The shipyard painter, political activist and razor-sharp cartoonist Bob Starrett has just written a new book The Way I See It on his eventful life and times. Below we reprint one of his stories and review an essential read
ENO's production of La Boheme is a triumph,
OPERA for many is a no-go area. The idea of shrill, busty sopranos and corpulent tenors warbling away in foreign languages is some people's idea of a nightmare night out.
But this new production of the Marriage of Figaro is an excellent example of how enjoyable and relevant opera can be.
Beaumarchais, who wrote the original drama of the Marriage of Figaro, was a revolutionary in pre-revolutionary France and backed the US revolution. His play reflected the fermenting class conflict that culminated in the French revolution of 1789.
The play was banned by European monarchies, but the librettist Da Ponte convinced Emperor Joseph that he and Mozart had so diluted the subject matter as to make it palatable. But it still retained its revolutionary essence and became an instant success in 18th century Vienna.
Glaswegian-born director David McVicar puts the class conflict back where it belongs - centre stage.
He makes no bones about the fact that this is an opera where the "lower classes" take their revenge on nobility.
He sets the scene 40 years after Mozart's death, in revolutionary 1830s France.
He eschews gimmicks and modernity for its own sake and allows the opera's eloquence to speak for itself. Mozart's music expresses a deep humanity - a wonderful antidote to today's cynicism.
The storyline is simple, but we do have mistaken identities, recovered foundlings and cross-dressing - a mixture of Oscar Wilde and a Shakespeare comedy.
The count magnanimously announces that he's given up his right to first night with marriageable virgins among his underlings, but still lasciviously covets a night with his wife's maid Susanna.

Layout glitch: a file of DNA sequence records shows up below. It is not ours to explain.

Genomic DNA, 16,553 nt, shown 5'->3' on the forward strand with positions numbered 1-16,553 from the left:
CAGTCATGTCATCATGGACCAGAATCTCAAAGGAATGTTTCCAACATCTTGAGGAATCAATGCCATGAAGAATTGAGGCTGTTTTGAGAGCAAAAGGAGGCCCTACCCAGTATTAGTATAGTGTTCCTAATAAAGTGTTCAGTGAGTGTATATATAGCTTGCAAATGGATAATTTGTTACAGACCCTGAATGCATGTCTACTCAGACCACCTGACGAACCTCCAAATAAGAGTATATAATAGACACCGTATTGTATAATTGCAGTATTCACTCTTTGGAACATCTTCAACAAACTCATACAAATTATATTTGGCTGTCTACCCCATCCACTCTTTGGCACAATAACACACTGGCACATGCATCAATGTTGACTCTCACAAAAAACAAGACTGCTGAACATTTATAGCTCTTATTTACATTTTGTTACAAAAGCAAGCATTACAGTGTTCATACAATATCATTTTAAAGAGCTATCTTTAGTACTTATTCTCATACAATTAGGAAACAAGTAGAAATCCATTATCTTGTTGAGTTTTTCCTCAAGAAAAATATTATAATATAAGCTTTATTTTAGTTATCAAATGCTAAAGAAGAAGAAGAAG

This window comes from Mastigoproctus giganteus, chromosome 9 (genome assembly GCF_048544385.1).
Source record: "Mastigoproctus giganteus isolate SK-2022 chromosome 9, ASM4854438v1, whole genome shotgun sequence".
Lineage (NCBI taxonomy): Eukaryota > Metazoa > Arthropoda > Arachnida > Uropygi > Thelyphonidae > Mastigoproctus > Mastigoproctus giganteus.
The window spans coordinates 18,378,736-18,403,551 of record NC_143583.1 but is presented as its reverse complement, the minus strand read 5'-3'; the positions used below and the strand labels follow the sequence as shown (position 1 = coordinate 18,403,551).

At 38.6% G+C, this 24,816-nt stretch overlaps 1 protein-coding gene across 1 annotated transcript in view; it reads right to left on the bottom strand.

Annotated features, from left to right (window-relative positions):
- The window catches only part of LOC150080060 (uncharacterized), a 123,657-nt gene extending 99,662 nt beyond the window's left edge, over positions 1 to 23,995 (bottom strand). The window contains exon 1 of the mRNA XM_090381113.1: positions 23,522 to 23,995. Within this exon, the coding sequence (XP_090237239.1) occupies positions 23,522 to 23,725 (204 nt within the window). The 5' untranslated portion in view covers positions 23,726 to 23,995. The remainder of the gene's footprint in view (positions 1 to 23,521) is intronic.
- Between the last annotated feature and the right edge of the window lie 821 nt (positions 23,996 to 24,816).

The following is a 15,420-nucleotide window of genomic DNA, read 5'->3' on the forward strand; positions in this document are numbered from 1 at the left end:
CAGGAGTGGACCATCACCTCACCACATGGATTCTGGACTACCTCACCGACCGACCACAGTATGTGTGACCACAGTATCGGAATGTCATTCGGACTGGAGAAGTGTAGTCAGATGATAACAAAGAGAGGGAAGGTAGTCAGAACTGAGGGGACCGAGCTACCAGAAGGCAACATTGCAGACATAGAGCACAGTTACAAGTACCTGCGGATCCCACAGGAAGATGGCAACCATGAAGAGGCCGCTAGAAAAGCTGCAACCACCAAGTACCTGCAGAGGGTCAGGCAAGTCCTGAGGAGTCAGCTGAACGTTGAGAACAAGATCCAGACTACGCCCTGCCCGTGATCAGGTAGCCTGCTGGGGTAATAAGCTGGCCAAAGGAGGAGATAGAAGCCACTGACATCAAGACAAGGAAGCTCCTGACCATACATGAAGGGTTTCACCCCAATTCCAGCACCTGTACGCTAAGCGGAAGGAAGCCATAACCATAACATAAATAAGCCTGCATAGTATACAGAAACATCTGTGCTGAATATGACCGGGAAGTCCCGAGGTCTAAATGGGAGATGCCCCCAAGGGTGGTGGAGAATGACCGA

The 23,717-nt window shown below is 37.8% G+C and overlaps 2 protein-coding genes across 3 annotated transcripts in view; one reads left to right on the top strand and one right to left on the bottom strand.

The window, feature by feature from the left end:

However, Figaro, Susanna's intended, has other plans and thwarts his plans with guile and intelligence.
The lower classes are depicted as cleverer than their masters and expose the latter's duplicitous and venal behaviour.
From the first bars of the overture, with its crescendo of agitated strings, you sense that something momentous is about to unfold. The curtain rises on a roomy chateau, where servants are busy cleaning. Butlers line up to show that their hands are clean while others scurry around carrying boxes or washing. We're left in no doubt that the servant class is the essential element in the opera.
Susanna, sung by the Swedish soprano Miah Persson, undoubtedly steals the evening with her thespian talent and effortlessly shimmering voice.
Figaro, played by the young Uruguayan tenor Erwin Schrott, is an outstanding counterpart with his rich, honeyed but powerful vocal presence.
He does, though, slip too easily out of his allotted role as valet, often upstaging the count, who is sung by Gerald Finley with wonderfully expressive, teeth-gritting anger and frustration at his servants' ability to outwit him. This production is well paced and the singers gel in true ensemble style.
The stage design is conservative and, although it reflects adequately the upstairs-downstairs theme, adds little to understanding the story.
The schmaltzy happy ending - all love and forgiveness - rather undermines the revolutionary message. I would have thought a good dose of irony would have been more in keeping with the avowed aims.
Plays until July 6. Box office:(020) 7304-4000